US poultry leaders have criticised the Obama administration for “strangling” poultry and livestock producers with new and controversial regulations.
The criticism follows a US Department of Agriculture’s Grain Inspection, Packers and Stockyards Administration (GIPSA) announcement which includes an interim final rule on competitive injury and two proposed rules about undue preference and the poultry grower ranking system. All three rules have a 60-day public comment period.
“The vast majority of chicken farmers in rural America are happy and prosper raising chickens in partnership with companies, and they don’t want the government meddling on their farms and telling them how they should run their businesses,” said National Chicken Council (NCC) president, Mike Brown.
“These rules, however, could lead to rigid, one-size-fits-all requirements on chicken growing contracts that would stifle innovation, lead to higher costs for consumers, and cost jobs by forcing the best farmers out of the chicken business. The interim final rule on competitive injury would open the floodgates to frivolous lawsuits.
“Some of these provisions would also have a detrimental impact on the welfare of the birds by eliminating competition and the incentive to provide the best care possible on the farm. The performance-based contract structure of modern poultry production was instinctively designed to put the well-being of the birds as the top priority, as incentives are given to farmers who raise the healthiest birds, take risks and work hard. It incentivises farmers to do their best, to compete, just like every other business in America or any other free market.”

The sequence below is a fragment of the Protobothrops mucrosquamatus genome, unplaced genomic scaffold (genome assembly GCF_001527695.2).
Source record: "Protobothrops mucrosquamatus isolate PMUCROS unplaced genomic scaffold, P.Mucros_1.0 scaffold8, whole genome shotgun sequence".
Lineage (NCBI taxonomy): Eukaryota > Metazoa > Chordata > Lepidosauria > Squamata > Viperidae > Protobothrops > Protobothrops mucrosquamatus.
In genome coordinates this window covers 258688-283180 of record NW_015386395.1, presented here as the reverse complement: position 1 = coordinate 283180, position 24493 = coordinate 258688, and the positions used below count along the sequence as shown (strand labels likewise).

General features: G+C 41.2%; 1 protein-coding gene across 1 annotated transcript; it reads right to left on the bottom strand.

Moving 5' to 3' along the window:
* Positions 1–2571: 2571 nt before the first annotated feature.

NCC added that it will be reviewing the proposed rules with a “fine-tooth comb” and providing comments to the agency.
“Beyond that, all options are on the table,” said Mr Brown. “We will be working with the new administration and Congress to create jobs and help rural America prosper, rather than imposing more government regulations that stifle business and growth and threaten American jobs.”